Life Science Compliance Update

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June 06, 2016

House Energy and Commerce Ask FDA for Update on Off Label Guidance

The House of Representatives, through the Energy and Commerce Committee, are questioning the United States Food and Drug Administration's (FDA) current approach to regulating off-label communications. Committee Chairman Fred Upton and Health Subcommittee Chairman Joseph Pitts recently sent a letter to the Department of Health and Human Services (HHS) that not only questioned the current approach, but also expressed a willingness of the Committee to work with the agency to help craft workable policy solutions.

The letter referenced "recent litigation" that has "raised significant questions about FDA's authority to restrict" certain communications made by medical product manufacturer communications, specifically "the proactive dissemination of truthful and non-misleading information that is outside the scope of a product's FDA-approved labeling."

The House leaders mentioned that while discussing the 21st Century Cures Act, the Committee was able to hear how new data and analyses on real-world usage of medical products is continuously being generated after FDA approval and they believe that ensuring physicians and others who are involved in influencing treatment decisions are informed about scientifically accurate "off label" information is critical to optimizing patient care. They noted one testimony in particular, that of a rheumatologist in July 2014, which stated, "By limiting the sharing of information, physicians are hampered in their ability to access all available sound medical evidence and firm scientific rationale necessary to treat patients with difficult problems." Mr. Upton and Mr. Pitts believe that preventing manufacturers from proactively providing such information is not only unsound public policy, but also constitutionally impermissible.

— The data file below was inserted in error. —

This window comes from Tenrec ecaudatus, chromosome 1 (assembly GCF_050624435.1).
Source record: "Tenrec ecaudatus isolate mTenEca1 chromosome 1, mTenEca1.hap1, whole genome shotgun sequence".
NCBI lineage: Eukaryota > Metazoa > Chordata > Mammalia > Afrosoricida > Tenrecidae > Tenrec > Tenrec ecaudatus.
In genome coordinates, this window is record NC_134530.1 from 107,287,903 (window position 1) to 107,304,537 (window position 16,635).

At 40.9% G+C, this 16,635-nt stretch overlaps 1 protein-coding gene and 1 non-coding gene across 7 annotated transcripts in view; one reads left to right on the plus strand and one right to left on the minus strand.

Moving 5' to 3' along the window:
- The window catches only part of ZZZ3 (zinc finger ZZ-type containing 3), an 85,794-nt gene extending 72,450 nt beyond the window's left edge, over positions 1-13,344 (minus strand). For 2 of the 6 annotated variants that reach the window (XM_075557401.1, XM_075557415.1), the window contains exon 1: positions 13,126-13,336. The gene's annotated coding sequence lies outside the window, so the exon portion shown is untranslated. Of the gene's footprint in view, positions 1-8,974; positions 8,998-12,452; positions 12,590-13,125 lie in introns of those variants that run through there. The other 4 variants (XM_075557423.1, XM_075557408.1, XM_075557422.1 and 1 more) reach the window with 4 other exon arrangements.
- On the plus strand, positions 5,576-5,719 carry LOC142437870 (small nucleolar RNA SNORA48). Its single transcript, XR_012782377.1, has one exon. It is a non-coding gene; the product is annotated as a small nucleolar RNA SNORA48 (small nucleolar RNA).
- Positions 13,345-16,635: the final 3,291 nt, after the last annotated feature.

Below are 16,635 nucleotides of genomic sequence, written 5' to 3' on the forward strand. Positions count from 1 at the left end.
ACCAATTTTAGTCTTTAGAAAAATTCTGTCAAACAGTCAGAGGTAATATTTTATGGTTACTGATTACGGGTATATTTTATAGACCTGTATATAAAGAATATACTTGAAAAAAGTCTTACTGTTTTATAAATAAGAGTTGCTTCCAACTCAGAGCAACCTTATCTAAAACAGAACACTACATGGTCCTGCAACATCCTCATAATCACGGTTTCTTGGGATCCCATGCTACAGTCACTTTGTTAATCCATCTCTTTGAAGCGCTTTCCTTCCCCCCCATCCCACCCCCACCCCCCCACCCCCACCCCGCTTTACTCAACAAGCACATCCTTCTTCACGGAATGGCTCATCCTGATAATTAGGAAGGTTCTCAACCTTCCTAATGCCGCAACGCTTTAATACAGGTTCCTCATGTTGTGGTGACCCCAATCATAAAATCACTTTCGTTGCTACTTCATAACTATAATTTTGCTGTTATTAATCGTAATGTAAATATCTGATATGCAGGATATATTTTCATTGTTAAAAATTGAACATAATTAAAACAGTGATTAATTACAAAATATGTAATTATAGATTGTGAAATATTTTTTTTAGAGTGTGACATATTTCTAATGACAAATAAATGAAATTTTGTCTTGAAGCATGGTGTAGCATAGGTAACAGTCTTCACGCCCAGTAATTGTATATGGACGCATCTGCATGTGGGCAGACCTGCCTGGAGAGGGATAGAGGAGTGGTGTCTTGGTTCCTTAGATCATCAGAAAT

In the letter, Upton and Pitts state that ire the pharmaceutical companies are having toward the FDA for dragging its feet on new off-label marketing guidelines is misdirected. Instead, that frustration, according to Mr. Upton and Mr. Pitts, should be aimed toward the HHS. In the letter, the Representatives state,

As FDA's authorizing committee, we are increasingly perplexed by the agency's unwillingness or inability to publicly clarify its current thinking on these issues in a coherent manner. If FDA continues to remain silent, settlement agreements will be the only means by which policy is formulated—and it will be in an ad hoc manner lacking any semblance of consistency and cohesiveness. It has come to the committee's attention that such inaction may be the result of disagreements between FDA and HHS leadership. Specifically, despite being on FDA's guidance agenda since 2014, it is our understanding that HHS has not allowed FDA to issue its completed draft guidance addressing the scope of permissible 'scientific exchange.' While comprehensive guidance would be a welcome step in the right direction, we still question whether non-binding policy statements would satisfy due process concerns.

The letter continues on, stating that the Committee raised these concerns – even before Amarin and Pacira – and proposed targeted statutory changes to clarify key terms and concepts within the FFDCA to establish clearly defined ways that manufacturers could disseminate scientifically accurate information while preserving the FDAs approval standards for drugs and devices.

The letter concludes with a willingness to get creative, with the Representatives stating that "the committee is open to considering alternative approaches to address such an important issue. However, Congress needs a willing partner that will engage seriously in modernizing law to reflect the intersection of off-label use and 21st century medicine."

Upton and Pitts also attached a copy of the proposed bill to their letter. While it is impossible to know what the FDA – or HHS – is thinking, until the proposed guidelines come out, or Congress takes legislative action, pharmaceutical companies will continue to have to deal with the uncertain status quo and uncertain future.






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